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‘Cargo’ Movie Review: Coming from India, Vikrant Massey-Shweta Tripathi’s science fiction is capable of making a dent in the cosmos
Navin Shetty, Shlok Sharma, Arati Kadav, Anurag Kashyap
Vikrant Massey, Shweta Tripathi, Nandu Madhav
Bollywood Bubble Rating
Science is one of the most exhilarating things that this universe has been blessed with. It packs mysteries in condensed form in the dark matter, pushes us to explore more and not get satisfied ever and, renders an order to the universe; even the most chaotic systems fall in line with the principals of science. ‘Cargo’ directed by Arati Kadav is a film that engineers a new wormhole in the Indian cinematic universe that leads to new dimensions.
Beaming with the retro sci-fi visuals, ‘Cargo’ deals with the subject of ‘Post Death Transition Service’ (PDTS) which is a result of a peace treaty signed between humans and demons. The program is conducted by the InterPlanetary Space Organization and aims to reincarnate the deceased humans. The film starts off on a very unusual note with the special advertisement of Ramchandra Negi a professional loneliness detective, who kills the loneliness by spending quality time with his clients. But, this acts as a domino tile to push the next one in sequence as we soon see Prahastha (Vikrant Massey), a demon astronaut, all Alone in the Pushpak 634A (a spaceship with the bio – mechanism of a jellyfish) floating through the vastness of the universe. His only contact is the ground control officer, Nitigya. Prahastha has been inside Pushpak for 75 years, working for PDTS. The monotony of his job has made him one with the spaceship, immersed with the blues of loneliness. However, this soon changes as Prahastha’s assistant Yuvishka (Shweta Tripathi), another demon enters Pushpak 634A like sunshine and takes over the blues of Prahastha. The two start off on a rough note, but eventually, their companionship builds over time, and the two grow together in their outlook as they feed off each other’s energy.
While the film stars Vikrant Massey and Shweta Tripathi as leads, Nanu Madhav and Surender Thakur play the supporting characters of Nitigya and Chaitanya, respectively. All four actors dive right into their characters and deliver great performances that are both natural and believable against the backdrop of science fiction. In addition, we also see Shlok Sharma, Biswapati Sarkar, Anjum Rajabali, Konkona Sen Sharma, Hansal Mehta and Ritwik Bhowmik making appearances.
Arati’s writing is fresh, innovative and lades an amazing story which is told through beautiful visuals. The film doesn’t follow the trajectory of a classical plot and that is evident with the Stanley Kubrick-esque treatment of the story. Arati addresses themes like gender discrimination and resistance in a very subtle way. She gives a fine curvature to the arcs of both her lead characters and closes all loops towards the end of the film.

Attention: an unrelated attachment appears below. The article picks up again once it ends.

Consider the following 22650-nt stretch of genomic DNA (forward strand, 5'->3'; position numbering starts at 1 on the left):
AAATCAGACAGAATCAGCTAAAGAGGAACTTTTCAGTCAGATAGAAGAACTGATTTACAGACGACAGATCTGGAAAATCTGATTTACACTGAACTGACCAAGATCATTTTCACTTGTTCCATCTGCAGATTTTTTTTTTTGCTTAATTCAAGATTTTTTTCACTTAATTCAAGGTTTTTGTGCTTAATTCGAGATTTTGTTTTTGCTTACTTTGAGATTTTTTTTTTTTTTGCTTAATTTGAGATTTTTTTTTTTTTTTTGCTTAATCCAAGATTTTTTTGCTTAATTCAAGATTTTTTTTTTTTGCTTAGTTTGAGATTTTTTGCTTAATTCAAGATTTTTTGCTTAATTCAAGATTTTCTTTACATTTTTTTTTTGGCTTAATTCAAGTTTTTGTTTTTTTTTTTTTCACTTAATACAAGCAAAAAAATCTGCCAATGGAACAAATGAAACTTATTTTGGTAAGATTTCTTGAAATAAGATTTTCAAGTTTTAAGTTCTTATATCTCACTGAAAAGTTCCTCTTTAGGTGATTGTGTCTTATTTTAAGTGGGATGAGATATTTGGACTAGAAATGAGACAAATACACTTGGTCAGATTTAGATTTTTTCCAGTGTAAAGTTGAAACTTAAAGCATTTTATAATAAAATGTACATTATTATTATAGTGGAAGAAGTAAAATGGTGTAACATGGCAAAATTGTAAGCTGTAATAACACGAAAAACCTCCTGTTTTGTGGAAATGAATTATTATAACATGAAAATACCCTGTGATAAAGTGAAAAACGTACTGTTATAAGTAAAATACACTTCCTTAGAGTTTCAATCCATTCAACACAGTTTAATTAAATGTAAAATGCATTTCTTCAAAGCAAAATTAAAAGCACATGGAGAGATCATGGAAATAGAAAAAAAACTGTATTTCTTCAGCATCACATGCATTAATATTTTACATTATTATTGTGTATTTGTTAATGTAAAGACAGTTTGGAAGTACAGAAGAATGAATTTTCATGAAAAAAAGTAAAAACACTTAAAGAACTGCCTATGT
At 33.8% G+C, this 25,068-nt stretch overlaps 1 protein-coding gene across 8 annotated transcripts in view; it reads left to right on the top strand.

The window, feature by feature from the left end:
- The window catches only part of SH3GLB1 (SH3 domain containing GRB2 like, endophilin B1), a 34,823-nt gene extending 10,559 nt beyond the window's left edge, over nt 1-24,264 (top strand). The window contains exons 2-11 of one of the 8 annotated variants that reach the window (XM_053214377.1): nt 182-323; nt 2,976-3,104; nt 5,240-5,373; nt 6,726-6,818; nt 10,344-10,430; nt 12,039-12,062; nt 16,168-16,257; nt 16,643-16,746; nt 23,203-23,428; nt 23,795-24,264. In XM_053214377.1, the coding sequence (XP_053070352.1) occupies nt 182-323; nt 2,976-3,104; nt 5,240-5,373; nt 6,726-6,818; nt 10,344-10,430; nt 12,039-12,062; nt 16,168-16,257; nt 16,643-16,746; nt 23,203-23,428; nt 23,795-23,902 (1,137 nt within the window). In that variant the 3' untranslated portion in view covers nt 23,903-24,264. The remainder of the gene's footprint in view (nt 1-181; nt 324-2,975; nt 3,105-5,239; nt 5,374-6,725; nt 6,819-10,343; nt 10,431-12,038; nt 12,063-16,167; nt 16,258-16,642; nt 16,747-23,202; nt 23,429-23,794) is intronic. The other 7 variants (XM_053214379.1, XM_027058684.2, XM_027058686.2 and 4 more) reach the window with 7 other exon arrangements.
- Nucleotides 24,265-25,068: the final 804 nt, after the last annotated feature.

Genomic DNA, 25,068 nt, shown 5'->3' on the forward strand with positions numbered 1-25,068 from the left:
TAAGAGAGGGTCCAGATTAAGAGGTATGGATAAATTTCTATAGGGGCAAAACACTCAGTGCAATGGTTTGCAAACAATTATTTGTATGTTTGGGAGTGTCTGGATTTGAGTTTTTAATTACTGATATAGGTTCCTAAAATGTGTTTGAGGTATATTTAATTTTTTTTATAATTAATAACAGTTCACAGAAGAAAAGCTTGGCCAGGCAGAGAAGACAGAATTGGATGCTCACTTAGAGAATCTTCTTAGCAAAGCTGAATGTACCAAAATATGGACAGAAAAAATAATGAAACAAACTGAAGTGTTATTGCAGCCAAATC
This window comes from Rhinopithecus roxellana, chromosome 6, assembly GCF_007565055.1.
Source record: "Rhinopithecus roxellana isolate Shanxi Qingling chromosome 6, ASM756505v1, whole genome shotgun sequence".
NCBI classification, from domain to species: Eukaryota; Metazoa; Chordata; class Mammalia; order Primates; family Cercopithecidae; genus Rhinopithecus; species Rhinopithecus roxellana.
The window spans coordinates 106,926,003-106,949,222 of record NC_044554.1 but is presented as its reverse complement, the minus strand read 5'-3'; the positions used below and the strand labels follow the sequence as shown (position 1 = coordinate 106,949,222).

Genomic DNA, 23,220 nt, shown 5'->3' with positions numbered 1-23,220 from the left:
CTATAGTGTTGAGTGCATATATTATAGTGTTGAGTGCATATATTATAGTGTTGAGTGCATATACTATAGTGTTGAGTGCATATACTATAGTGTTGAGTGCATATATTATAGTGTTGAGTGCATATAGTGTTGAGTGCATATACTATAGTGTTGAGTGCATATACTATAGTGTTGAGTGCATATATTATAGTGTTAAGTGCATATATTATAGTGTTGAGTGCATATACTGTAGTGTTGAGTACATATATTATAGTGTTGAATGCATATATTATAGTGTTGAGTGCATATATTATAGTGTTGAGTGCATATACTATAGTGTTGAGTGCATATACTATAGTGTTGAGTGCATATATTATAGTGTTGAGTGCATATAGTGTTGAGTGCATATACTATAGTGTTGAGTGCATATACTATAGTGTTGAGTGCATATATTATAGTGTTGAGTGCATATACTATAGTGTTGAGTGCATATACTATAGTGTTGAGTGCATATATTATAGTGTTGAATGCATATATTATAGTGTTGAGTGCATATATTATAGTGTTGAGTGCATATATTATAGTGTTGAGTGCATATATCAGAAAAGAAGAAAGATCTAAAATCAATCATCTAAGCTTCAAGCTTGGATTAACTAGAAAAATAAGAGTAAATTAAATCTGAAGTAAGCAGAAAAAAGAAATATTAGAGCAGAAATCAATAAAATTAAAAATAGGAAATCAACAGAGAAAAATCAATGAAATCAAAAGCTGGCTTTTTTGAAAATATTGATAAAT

As a director, she is very clear in her head and has a strong grip on all her departments. The film may have been shot in very limited locations due to budget constraints but, never for once you feel claustrophobic. Cinematographer Kaushal Shah makes full use of the physical space and captures it in such a way that the audience has something new to look up to every time, in each frame. Kaushal’s brilliance shines through in tandem with Arati’s vision and the two serve a delectable film. Even the production design and the DI paint a beautiful picture with the technology from the 80s era skillfully merged with the contemporary elements. Arati makes impeccable use of the colour theory; even a slight change in the grain of colour has been effectively used as a part of storytelling. It would be safe to say that visuals take the cake.
Another highlight of the film is the music and sound design. Sagar Desai’s background score amplifies the visuals. Instead of a carpet to carpet score, the music has been used sporadically throughout the length of the film thereby, generating a perfect sense of change in moods.
‘Cargo’ is not just Arati’s debut feature but, is also India’s brave and honest effort in sci-fi in the sense that it dares to experiment by blending the mythological references and science fiction. It also shatters the male dominance in the sci-fi genre and makes a sharp point that all you need to make this film is the unshakeable passion, patience and vision that spreads to the edge of the constantly expanding universe. The canvas of the film may be compact but, Arati’s colours of storytelling render a distinctive depth to this canvas and turn it into a spectacle. Let this film serve as a lesson for aspiring filmmakers on how to extract more from given resources and never let anything bog you down for your dreams are the light that decimates the darkness of self – doubt. ‘Cargo’ is a film that grows on you as time passes and has the trappings of becoming a cult. I am going with 4 stars.
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